This evening the wife and I are off to a meeting and we have to pick a friend up on the way. She’s short so has no hesitation in jumping in the back to allow our 6ft friend to ride up-front.
As I return from his front door a very forlorn-looking wife cranes her neck, which is pushed forward and buried in the roof, to utter: “This isn’t going to work”. We can’t even fold back the front seat. The rear seats, even for short people, are basically useless.
I notice they have child seat anchors and I don’t know much about them but my mother suggested they might be too narrow for most modern child seats. They’ll have to remain as leather-clad parcel shelves for most people, I suspect.
On the bright side, as we climbed in to my thoroughly disappointed friend’s Skoda Octavia, it struck me that not having to drive is probably saving me about £15 in petrol. Every cloud and all that.
I have a day off today so I decide to take the Jag on a tour of some of my favourite haunts in the Staffordshire Peak District. Routes I regularly covered in my beloved first car, a Fiat Uno. Unlike the one litre, 45bhp engine in my Uno, the Jag demands a bit more care as you thread it through greasy single carriageway country lanes.
In fact, following a few ‘moments’ over the last few days I’ve learned that carefully handling all this power in what is essentially a supercar is not just about being careful. It’s about respect. There are opportunities when you can unleash it and enjoy the instant response from the throttle and that phenomenal sound from the exhausts but it’s a two way street.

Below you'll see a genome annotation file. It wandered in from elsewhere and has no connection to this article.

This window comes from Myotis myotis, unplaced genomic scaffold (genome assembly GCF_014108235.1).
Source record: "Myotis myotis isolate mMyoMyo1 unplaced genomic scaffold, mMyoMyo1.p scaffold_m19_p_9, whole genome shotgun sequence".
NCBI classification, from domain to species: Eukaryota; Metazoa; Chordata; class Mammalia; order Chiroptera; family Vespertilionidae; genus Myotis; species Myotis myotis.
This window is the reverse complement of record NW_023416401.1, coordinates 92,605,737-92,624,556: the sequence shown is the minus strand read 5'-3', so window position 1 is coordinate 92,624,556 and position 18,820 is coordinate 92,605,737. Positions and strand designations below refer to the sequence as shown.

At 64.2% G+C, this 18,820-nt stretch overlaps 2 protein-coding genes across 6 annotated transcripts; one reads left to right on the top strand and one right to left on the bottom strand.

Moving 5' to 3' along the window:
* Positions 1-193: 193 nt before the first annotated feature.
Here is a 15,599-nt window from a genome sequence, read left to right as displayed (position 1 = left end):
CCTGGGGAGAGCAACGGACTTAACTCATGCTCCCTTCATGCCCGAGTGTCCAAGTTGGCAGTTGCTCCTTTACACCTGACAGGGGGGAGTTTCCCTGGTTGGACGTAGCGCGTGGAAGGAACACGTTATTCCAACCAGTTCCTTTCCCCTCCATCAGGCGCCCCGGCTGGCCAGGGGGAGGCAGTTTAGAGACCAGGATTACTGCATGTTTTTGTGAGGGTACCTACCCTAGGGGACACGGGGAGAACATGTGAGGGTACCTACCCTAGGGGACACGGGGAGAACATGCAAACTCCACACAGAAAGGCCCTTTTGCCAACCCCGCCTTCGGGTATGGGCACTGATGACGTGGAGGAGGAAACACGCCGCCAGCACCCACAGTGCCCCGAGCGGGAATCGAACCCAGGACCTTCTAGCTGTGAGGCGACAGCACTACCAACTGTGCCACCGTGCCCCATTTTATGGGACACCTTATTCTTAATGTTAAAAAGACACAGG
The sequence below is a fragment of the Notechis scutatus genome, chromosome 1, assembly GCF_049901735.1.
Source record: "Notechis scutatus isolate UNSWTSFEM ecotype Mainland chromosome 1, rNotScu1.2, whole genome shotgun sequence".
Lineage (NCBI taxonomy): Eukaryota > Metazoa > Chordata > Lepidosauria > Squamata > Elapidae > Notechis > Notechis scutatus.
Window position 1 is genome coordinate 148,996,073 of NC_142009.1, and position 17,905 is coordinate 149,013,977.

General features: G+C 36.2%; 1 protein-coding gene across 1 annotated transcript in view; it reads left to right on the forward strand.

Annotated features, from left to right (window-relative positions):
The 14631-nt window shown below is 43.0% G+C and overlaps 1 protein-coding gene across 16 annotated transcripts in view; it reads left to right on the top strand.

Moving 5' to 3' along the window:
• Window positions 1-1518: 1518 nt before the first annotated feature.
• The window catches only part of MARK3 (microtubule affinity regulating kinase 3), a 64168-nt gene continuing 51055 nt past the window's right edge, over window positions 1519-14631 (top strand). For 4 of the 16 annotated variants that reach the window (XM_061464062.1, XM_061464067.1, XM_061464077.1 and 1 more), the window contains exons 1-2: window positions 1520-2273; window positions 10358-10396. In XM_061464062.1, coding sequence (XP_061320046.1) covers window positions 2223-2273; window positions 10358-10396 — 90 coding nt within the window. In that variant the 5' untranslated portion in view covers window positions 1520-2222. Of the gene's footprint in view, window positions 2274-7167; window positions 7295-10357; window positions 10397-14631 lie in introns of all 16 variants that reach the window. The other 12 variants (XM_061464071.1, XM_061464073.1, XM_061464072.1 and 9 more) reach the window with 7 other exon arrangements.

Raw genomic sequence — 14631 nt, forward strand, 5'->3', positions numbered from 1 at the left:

If someone asked you to wake a sleeping lion, you’d much sooner gently stroke its back than prod it in the privates. The same self discipline needs to be applied to driving an XKR.
Most of the time the Jag is ready and willing to chew you up and spit you out but if you respect its huge capabilities you’ll establish a rapport with it and it’ll let you have some fun – but only on its own strict terms.
In fact, on the greasy, narrow Moorlands roads, it’s difficult to have any fun with the Jag. It’s a lovely chariot in which to take in the stunning scenery but in all honesty I might have been in my rusty old Fiat. I’d have definitely been able to drive more quickly.
The XKR has to go back. Sad day but, to be honest, I can’t afford another fill-up this month.
A lot of people asked me, during my time with the Jag; if I could afford it – would I own one? For a moment, my head popped up an image of a Porsche 911 but then my heart waded in with its misty-eyed vision of how much prettier the Jag is, how it sounds far more exciting and how it’s so wonderfully British and, without any further hesitation, I answered: “Of course I would”.
In the real world though, I’d have it as a second car. Even if it meant I had to trudge round in an old Ford Escort as my daily driver I’d leave the Jag until it was the right day – a day when I don’t need to put people in the back and when I can afford the petrol and have the time spare to take it somewhere where I can properly stretch its legs.
As good as it is as an every day runabout I’d buy a Jaguar XKR because I wanted a car that would give me the time of my life whenever I fancied it. And I know that’s something this amazing machine will always be able to deliver.